For many years, East Ridge has been talking about building a new animal shelter to replace the 60-year-old building that is being used now. The shelter is in a floodplain and the animals must be evacuated during times of heavy rain, said Assistant City Manager Kenny Custer at the Thursday night council meeting. Officials have been looking for appropriate property all around the city. Two adjacent lots at 1520 and 1524 Rebecca Dr. recently became available when the church next door decided to sell the property.
“It’s the most perfect spot for the shelter,” said East Ridge resident Mimi Lowry. Others in the room were in agreement with one exception. The owner of Colony Apartments told the council that since Rebecca Drive is a narrow road, a shelter would be right in the front door of residents who live in his apartments. He worried about the noise and odor coming from a shelter. New shelters are built differently now, said the city manager, with more indoor play space. Barking should not be heard unless someone is standing inside, and there are no odors, he said.
Mr. Custer said the combined lots are large, measuring 31,850 square feet for a building with a footprint of only 5,000-7,000 square feet. And, it is not in a floodplain, he said. The city’s staff has looked at different shelter designs to find features that will fit what the city needs. The vote was unanimous for authorizing the city manager to explore, negotiate and enter into a purchase agreement between the city and Christian Church in Tennessee Disciples of Christ and to take action to close the purchase for $50,000.
A donation of $2,500 from Hampton Inn East Ridge to support the animal services department was accepted by the council.
The search for a new city manager to replace Scott Miller, who retired in August, has resulted in eight applicants that the council would like to interview. They are: Lyndon Bonner, Chris Dorsey, Alan Geans, Glenn Irby, Caryn Miller, David Milliron, Kevin Owens and William Vance. Council members voted to ask MTAS (Municipal Technical Advisory Service), an organization that offers programs and services to cities in Tennessee, for their involvement in narrowing the field. Mr. Custer said their expertise could be beneficial by “stopping the revolving door” of city managers for East Ridge. There have been 13 in the past 18 years, he said. MTAS will conduct the first round of interviews, make assessments and recommendations. The council will also conduct interviews which will be open to the public and make the final decision.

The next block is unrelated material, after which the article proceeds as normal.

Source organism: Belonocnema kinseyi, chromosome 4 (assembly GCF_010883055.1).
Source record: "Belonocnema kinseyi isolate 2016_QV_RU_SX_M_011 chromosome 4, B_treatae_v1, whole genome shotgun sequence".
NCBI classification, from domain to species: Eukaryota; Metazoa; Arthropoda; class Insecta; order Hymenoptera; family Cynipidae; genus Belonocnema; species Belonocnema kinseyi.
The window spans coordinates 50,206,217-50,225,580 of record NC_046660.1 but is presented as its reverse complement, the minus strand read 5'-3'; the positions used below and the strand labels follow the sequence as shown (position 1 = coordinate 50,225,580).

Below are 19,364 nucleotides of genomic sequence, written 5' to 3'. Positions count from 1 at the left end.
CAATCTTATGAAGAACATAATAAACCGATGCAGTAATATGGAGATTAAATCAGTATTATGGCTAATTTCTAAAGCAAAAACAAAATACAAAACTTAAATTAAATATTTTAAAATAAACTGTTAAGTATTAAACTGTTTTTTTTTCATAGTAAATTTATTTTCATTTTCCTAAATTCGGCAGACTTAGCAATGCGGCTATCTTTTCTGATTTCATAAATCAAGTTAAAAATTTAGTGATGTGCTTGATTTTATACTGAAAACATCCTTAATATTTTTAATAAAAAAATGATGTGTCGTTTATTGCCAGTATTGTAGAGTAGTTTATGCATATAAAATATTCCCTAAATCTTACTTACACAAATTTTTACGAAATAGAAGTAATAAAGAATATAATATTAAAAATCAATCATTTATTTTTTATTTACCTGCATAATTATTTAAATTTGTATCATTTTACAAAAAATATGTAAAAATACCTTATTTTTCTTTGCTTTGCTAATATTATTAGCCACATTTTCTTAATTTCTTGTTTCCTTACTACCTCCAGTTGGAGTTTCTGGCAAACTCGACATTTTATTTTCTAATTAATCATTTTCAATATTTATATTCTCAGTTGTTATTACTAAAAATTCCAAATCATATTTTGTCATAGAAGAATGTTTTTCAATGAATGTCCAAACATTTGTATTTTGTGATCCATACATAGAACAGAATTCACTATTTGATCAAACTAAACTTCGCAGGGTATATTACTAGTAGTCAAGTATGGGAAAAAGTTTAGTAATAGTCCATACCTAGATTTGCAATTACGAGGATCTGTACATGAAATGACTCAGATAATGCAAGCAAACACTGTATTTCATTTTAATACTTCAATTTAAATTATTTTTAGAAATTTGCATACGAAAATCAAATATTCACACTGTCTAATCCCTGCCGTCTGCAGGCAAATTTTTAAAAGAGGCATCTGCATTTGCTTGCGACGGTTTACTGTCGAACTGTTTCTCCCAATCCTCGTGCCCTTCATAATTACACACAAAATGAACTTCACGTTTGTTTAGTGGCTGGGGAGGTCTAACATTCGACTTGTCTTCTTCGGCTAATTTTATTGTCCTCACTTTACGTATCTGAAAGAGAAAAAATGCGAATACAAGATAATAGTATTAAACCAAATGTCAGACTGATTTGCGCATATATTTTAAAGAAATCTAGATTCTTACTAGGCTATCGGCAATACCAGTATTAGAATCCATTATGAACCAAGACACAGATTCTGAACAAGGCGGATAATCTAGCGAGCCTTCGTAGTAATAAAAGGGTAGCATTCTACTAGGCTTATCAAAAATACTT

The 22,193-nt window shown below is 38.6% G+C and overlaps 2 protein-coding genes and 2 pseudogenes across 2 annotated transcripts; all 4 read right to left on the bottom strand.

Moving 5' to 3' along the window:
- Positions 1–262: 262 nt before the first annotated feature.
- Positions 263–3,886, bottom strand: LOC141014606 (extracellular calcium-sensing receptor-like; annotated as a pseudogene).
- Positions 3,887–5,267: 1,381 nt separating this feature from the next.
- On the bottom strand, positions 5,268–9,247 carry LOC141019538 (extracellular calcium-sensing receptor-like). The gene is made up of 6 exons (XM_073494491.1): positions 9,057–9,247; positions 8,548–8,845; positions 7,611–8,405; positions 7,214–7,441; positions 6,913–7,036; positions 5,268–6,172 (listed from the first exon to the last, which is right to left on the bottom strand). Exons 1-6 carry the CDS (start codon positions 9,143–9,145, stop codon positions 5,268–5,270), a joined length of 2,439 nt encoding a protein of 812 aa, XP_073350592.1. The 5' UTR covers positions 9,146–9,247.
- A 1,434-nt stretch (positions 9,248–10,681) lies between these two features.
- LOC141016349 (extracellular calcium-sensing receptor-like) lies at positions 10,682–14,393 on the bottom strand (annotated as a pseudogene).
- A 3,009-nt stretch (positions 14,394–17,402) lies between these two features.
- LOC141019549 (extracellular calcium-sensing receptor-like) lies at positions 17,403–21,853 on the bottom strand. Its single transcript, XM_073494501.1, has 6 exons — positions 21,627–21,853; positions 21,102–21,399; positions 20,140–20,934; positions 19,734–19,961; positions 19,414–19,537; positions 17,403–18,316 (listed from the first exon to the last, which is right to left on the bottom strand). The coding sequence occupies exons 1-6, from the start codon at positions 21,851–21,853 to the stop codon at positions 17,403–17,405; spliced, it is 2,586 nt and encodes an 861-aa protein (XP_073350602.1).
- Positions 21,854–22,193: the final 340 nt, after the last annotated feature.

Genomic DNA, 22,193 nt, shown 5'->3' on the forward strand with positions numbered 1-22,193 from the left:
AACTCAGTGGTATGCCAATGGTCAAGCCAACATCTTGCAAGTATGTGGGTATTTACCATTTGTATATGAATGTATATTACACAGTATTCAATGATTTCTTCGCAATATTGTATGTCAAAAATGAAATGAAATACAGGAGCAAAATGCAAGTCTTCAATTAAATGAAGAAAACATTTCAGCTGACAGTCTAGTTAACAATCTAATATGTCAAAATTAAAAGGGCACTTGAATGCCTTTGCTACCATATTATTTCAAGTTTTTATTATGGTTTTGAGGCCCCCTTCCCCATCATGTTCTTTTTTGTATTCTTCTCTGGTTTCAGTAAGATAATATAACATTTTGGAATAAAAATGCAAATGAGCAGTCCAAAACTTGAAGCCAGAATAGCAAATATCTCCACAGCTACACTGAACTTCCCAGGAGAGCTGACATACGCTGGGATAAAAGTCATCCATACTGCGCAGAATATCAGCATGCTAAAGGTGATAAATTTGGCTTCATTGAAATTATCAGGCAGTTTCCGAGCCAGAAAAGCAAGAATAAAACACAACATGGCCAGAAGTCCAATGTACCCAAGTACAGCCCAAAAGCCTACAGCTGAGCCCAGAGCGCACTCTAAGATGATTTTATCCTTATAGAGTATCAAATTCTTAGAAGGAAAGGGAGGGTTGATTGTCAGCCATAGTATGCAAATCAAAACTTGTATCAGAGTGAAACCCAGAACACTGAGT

An amendment to the city’s beer ordinance was on the agenda. The proposal would have reduced the buffer between a business that sells beer and a church or school to zero feet from the 250 that is in the current code. An eight-foot privacy fence and a landscape barrier would have been required to replace the buffer. Another condition in the amendment would have prohibited selling beer outside on Wednesday and Sunday evenings. The only speakers from the community in opposition were two pastors of local churches.
The other speakers felt that the existing ordinance was sufficient. The proposed amendments were seen as a determent for restaurants that might be considering locating in East Ridge. “You can’t tell a business when they can be open just because church is in session,” said one speaker. The restaurants could still sell any other kind of alcohol, because that is regulated by the state of Tennessee, not the city. “If somebody has a problem with alcohol, they shouldn’t go where it is sold,” said another. “It’s time to move into the 21st Century. We have to pay bills and this is one way to get it done,” said Council member Mike Chauncy before the four to one vote which removed the proposed restrictions.
The council voted to apply for a grant from the National Football League Foundation Grassroots Program that would require the East Ridge to provide 50 percent of the matching grant funds, if it is awarded to the city. If received, it would help fund the construction of a multi-use facility located at the East Ridge High School football stadium. The combined contributions from the city and the NFL could be as much as $500,000 and would pay for refurbishing two tennis courts, one outdoor basketball court, restrooms, player locker rooms and a workout facility and turn the space into a community center.
The council authorized the purchase of sixteen aluminum bleachers with colored powder coated seats that will replace ones that have been demolished in the project to refurbish Camp Jordan. The approved price is not to exceed $40,295.
Another amenity will be offered at Camp Jordan with the council’s approval of an agreement with Battlefield Outdoors for rentals of recreational equipment such as bikes, kayaks and disc golf equipment. They will also lead guided tours along the creek. The agreement is for five years with the city receiving a percentage of gross sales that will increase incrementally each year from 10 percent the first year, to 20 percent in year five.
The city will also enter into an agreement with the Chattanooga Red Wolves Soccer Club to help promote soccer development in the area to promote recreational league soccer in and around East Ridge. CRW will contribute $1,200 each of the three years of the agreement.
The council also authorized a contract with HHM Certified Public Accountants for auditing services as required by the state of Tennessee. The audit fee is not to exceed $28,900.